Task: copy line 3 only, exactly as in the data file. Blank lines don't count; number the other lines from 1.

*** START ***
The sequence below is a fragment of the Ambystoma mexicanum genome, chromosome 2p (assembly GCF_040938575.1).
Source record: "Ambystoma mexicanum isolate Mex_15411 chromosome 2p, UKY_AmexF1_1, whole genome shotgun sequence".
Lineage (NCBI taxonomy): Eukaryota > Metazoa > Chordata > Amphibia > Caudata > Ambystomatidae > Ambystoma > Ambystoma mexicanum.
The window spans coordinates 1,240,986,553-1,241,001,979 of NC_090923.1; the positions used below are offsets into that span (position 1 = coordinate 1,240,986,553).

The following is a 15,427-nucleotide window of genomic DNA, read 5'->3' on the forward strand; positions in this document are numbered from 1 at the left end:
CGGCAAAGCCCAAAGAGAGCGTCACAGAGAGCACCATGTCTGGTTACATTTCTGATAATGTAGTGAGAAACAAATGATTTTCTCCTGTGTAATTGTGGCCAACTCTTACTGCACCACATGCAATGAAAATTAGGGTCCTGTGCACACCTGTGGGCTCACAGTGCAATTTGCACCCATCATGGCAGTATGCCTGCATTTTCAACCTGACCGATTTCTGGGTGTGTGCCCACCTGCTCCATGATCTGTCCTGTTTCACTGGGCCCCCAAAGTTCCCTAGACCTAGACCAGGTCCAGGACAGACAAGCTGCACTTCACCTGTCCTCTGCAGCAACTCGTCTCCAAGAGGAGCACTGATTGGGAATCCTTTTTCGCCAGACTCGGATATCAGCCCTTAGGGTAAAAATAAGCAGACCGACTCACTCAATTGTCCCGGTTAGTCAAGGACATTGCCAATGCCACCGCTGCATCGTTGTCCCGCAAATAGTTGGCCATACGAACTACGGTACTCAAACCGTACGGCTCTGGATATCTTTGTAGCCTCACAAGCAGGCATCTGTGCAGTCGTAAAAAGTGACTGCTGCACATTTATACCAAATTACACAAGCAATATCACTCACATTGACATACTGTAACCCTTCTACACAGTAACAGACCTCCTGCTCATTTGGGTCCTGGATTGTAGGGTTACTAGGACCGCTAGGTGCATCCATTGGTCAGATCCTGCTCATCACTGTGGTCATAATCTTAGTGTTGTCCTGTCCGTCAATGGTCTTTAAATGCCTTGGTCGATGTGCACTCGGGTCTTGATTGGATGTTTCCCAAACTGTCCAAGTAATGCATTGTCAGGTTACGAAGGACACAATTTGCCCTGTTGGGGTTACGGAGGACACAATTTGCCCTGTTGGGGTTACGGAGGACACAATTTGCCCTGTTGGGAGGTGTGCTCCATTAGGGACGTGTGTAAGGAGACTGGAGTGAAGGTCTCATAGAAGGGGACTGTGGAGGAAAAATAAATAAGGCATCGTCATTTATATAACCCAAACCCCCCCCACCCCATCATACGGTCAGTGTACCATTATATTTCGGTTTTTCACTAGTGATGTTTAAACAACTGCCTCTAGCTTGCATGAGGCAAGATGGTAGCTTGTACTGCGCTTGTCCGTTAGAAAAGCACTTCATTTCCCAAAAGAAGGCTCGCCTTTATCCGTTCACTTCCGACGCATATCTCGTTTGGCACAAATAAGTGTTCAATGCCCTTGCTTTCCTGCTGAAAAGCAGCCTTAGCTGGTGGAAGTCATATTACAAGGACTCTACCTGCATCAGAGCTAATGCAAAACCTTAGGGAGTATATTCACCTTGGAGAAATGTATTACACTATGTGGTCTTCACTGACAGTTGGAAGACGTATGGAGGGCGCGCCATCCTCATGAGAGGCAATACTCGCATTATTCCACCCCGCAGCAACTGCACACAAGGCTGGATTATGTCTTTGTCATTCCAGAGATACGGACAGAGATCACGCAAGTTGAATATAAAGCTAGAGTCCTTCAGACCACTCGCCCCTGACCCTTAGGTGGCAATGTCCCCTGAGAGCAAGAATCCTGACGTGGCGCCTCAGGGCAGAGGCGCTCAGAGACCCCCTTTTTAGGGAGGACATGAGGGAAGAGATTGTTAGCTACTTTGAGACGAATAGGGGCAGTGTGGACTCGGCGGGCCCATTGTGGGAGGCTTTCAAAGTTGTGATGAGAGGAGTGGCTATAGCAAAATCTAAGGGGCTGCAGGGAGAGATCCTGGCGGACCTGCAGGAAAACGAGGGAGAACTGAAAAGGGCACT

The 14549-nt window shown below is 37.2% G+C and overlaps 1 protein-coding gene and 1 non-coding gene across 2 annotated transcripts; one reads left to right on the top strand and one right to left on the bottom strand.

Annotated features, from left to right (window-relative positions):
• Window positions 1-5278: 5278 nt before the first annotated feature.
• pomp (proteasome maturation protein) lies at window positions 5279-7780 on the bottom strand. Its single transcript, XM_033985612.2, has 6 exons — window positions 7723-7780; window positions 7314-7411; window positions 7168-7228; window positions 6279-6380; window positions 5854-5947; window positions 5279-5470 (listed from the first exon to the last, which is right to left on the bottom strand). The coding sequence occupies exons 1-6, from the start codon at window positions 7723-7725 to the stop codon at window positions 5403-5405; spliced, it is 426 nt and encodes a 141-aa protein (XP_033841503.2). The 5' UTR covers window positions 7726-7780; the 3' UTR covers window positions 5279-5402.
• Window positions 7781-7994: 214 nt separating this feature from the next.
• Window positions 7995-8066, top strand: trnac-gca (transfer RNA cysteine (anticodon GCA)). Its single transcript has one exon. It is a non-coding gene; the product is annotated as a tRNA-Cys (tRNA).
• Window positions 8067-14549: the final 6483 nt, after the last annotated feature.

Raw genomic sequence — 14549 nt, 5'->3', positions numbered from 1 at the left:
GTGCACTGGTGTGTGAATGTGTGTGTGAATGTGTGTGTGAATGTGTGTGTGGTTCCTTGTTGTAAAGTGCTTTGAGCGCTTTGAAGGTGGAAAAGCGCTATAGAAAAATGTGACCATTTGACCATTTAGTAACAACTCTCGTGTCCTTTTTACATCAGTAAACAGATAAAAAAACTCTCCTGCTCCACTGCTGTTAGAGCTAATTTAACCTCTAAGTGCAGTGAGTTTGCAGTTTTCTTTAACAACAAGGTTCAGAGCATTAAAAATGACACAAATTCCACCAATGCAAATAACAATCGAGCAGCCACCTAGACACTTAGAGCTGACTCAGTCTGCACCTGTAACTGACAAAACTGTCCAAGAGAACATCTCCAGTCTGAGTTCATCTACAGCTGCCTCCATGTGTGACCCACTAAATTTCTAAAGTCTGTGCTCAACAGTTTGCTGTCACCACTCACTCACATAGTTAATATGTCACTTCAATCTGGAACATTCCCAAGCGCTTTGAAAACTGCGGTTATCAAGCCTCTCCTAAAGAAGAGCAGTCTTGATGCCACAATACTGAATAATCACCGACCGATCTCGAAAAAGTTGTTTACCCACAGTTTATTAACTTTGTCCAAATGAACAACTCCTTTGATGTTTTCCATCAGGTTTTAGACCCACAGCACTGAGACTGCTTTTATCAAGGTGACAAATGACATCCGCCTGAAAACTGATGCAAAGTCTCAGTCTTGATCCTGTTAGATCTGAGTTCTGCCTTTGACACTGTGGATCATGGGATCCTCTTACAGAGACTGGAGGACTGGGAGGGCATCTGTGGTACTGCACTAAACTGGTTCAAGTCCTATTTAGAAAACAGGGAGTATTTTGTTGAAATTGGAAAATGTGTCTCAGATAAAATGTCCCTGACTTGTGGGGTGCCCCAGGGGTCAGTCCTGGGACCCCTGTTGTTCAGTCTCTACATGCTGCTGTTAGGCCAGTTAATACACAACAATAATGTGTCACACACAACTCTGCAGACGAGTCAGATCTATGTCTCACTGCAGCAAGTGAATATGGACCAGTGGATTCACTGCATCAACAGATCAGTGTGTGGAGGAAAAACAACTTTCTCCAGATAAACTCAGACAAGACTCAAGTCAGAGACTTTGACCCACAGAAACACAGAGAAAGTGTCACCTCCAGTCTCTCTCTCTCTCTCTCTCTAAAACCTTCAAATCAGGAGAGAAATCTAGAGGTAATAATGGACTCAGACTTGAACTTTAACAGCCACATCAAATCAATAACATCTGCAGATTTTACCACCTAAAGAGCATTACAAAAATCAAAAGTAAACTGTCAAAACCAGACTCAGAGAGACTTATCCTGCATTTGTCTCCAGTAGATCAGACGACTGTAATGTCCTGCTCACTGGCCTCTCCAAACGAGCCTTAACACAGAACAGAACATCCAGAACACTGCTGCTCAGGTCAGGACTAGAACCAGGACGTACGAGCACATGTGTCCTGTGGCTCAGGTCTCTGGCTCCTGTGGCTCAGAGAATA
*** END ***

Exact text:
Lineage (NCBI taxonomy): Eukaryota > Metazoa > Chordata > Amphibia > Caudata > Ambystomatidae > Ambystoma > Ambystoma mexicanum.